I dont’ know about you, but I’m seriously gearing up for all the warm, cozy meals that come with the lower fall temps. Chili, braised squash, roasted chickens… you name it, they’re on my fall meal plan (yes, I meal plan). Trivets are one of those strange things that you don’t know you don’t have until you need one NOW! Last year during our friendsgiving feast, I started to realize that I had no real trivets and once all my potholders were used up, I had nothing to use to pull the bird out of the oven. Sob story aside, today’s DIY is not only super functional, but its beautiful too! Look at that wood! That rope! Those dipped edges! And today, I’m sharing the easy step by step plan to make your own expandable dowel trivet.
Happy Thursday, friends! It’s been an odd week over here in many many ways. At the risk of having an over-sharing hangover, I’m not going to dive into that, but I could NOT let one more day pass without sharing this DIY that I’d had on the docket!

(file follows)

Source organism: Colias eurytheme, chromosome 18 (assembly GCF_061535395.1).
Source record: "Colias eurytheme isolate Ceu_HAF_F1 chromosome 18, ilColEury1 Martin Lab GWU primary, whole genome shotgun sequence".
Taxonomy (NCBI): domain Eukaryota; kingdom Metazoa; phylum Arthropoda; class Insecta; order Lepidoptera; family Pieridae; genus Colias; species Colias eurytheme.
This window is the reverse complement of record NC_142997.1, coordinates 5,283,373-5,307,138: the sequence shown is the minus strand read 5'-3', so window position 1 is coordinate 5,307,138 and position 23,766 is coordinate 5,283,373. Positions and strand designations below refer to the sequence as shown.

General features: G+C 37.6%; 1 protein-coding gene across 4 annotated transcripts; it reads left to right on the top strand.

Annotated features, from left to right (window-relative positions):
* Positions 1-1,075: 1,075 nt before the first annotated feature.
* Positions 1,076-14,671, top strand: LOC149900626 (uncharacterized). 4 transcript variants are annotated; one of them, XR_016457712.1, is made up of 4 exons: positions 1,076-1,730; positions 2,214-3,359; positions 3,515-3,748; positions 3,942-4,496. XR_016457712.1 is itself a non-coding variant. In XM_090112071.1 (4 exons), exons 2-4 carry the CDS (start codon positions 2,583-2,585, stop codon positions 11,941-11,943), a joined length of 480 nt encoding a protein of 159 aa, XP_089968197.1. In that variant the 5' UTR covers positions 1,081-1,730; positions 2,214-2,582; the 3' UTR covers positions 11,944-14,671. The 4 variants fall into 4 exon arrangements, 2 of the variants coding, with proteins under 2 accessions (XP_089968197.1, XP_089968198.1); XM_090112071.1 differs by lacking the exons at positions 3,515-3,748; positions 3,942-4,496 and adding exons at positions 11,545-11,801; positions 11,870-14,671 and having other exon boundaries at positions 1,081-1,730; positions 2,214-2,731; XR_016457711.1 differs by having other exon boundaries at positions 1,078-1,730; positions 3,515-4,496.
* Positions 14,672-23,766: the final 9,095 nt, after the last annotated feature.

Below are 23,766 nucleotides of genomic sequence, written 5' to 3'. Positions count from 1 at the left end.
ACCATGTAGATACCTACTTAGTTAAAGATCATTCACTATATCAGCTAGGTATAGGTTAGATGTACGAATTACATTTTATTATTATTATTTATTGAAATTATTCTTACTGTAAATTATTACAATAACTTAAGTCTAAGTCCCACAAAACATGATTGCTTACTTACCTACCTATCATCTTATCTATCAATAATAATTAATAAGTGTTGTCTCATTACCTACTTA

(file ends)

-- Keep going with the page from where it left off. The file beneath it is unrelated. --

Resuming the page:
There are times when I have an idea for the end product, and there are other times when I have an object that love and I need to use in something… So I hold onto it forever, hoping that its time in the spotlight will one day arrive. Well, the day has arrived for this beautiful Mercer dinner plate from Crate & Barrel.
How has your week been going? It’s been a mixture of super productive and super frustrating for me. You know when you have a partial week and you can’t decide if squeezing the week’s work into a few days is really worth the days off?! I’m going to go ahead and say it’s worth it. I’m heading out first thing tomorrow morning to join my college girlfriends in Charleston for some overdue bonding and wine drinking. It’s been two years since we’ve all been together… too long.
Onto today’s DIY. I’ve never been a huge fan of word art and always kind of feel like it’s a bit hokey or something. It takes a special piece for me to be like, “yeah, I want to put that in my house”. Do you know what I mean?